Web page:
Left-of-center El País carried a commentary by Andres Ortega (3/31): "It would be a historic mistake if the participation of the UN, vaguely foreseen by Bush, were reduced to the management of the huge humanitarian crisis.  Today, the UN is the only body able to legitimize the provisional exercise of a power over a sovereign and independent country, like the that outlined by the U.S....  And [the UN] is the body which it should fall to, as soon as possible, despite the obvious difficulties, the task of organizing the transition of Iraq towards a new state in the hands of the Iraqis....  In a world that considers this war as a blind use of the force by the U.S...subsequent control of the country by Washington without the participation of the UN would indelibly stamp the image [of the U.S.] as a neocolonialist power.  In the hypersensitive Arab and Islamic world a long occupation will produce a devastating effect on regional instability that would increase exponentially the wave of anti-Americanism and encourage the most bloody expressions of armed fanaticism....  U.S. military presence will be unavoidable for a long time, but it should be reduced to the essential tasks.  The key to the stability of Iraq after Saddam is a kaleidoscope, unmanageable in its dimensions and complexity by only one country, even if it is the U.S.  Bush should understand that his Herculean tasks need the cooperation of his allies, even if discord with most of them is resounding.  And above all, as the spine of the operation, the participation of the UN would be the source of any future legitimacy."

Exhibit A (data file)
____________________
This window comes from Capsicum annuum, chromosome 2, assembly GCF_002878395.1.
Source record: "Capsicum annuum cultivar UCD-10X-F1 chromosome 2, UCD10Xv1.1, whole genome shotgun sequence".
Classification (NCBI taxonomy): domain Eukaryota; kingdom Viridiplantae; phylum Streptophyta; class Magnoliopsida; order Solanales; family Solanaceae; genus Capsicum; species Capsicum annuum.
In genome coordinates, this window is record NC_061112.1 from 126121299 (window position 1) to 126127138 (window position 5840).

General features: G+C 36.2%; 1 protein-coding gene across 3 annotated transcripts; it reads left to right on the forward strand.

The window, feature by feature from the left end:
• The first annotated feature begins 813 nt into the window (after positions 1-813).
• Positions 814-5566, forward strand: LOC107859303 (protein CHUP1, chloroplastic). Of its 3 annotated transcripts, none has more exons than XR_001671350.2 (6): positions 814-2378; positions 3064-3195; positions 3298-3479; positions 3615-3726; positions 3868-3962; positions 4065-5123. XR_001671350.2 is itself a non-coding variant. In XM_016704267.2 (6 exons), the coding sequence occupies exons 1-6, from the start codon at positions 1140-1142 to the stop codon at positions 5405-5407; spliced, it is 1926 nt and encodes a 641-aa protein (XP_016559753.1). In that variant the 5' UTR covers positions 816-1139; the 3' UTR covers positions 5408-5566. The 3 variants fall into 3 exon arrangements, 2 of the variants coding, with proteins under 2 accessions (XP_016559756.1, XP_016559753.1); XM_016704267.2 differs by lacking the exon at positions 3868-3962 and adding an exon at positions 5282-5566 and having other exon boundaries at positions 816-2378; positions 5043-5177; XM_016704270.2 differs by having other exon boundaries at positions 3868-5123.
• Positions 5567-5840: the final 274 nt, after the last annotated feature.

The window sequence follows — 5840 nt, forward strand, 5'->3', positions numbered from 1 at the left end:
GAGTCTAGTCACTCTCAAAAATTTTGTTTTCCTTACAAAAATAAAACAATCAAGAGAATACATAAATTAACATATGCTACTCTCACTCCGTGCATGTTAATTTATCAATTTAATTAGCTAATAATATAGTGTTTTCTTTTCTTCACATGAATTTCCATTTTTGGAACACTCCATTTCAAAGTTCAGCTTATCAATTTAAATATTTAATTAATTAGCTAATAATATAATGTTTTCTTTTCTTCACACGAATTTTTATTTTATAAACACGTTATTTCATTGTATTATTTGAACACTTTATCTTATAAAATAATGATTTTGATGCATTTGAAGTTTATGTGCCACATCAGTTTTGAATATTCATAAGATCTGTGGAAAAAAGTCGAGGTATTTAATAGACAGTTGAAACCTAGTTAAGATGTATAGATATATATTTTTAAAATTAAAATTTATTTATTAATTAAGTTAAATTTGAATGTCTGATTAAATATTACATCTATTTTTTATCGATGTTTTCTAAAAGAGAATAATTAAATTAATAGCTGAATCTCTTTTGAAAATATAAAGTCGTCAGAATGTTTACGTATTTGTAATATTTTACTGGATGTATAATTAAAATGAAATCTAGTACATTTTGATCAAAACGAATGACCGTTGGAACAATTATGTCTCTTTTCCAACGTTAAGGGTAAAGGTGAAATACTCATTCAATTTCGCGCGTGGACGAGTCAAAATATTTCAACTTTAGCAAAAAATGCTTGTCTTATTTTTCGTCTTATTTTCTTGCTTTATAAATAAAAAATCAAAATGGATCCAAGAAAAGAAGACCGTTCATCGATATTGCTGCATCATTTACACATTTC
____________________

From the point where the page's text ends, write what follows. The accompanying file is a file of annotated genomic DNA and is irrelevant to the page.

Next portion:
SWEDEN:  "Bush's War, Blair's Peace"


Independent, liberal Stockholm tabloid Expressen editorialized (3/28):  "The war, as it is pursued, is President Bush's.  Peace, in order to make it work, must be Blair's.  Today Prime Minister Tony Blair will give Kofi Annan the same message as he yesterday gave President Bush at Camp David:  The UN must have a decisive role in the rebuilding of Iraq.  Not only to help consolidate the oil incomes for the benefit of the people but also to be part of the formation of a reasonable democratic rule of the country....  When Blair talked to President Bush he also brought up the rift between the U.S. and what Secretary Rumsfeld calls the old Europe.  To Prime Minister Blair is it of utmost importance that the rift is bridged, that cooperation is resumed within the old community of interests."




ALGERIA:  "UN Silence"


Leading French-language independent Le Quotidien d’Oran declared (3/31):  "The UN and its Security Council have been silent during the first ten days of the U.S.-British aggression against Iraq.  They have suddenly awakened, not to condemn the aggression and the barbarian way in which it is carried out, but to cynically negotiate their contribution to ‘the humanitarian’ aid needed by the Iraqi people through proposing that the U.S. accept the resumption of the Oil for Food Program.  The UN initiative aims in fact at resuming dialogue with Washington, which has totally ignored the international organization in its military and political plans in Iraq.  The U.S. Administration, which is facing diplomatic international isolation, has not opposed the UN proposition because it seeks in return a legitimization of its aggression after the fact.  Washington is counting on the fact that a resumption of the Oil for Food Program under the exclusive control of the UN via its Secretary General will decrease its financial contribution to the ‘humanitarian aid,’ since the money raised in this way will be that of the Iraqis.  The UN and Washington have agreed that the Iraqi victims of aggression, whose means of survival are being systematically destroyed by the invaders, will also have to pay for the products necessary for their survival.  By taking this decision, the UN shows that it agrees with the principal political objective of the current aggression: The elimination of the Iraqi regime....  On the pretext of ‘humanitarian’ operations, the UN is trying to restore its place in an international reconfiguration from which it has been shoved aside and humiliated by the U.S.”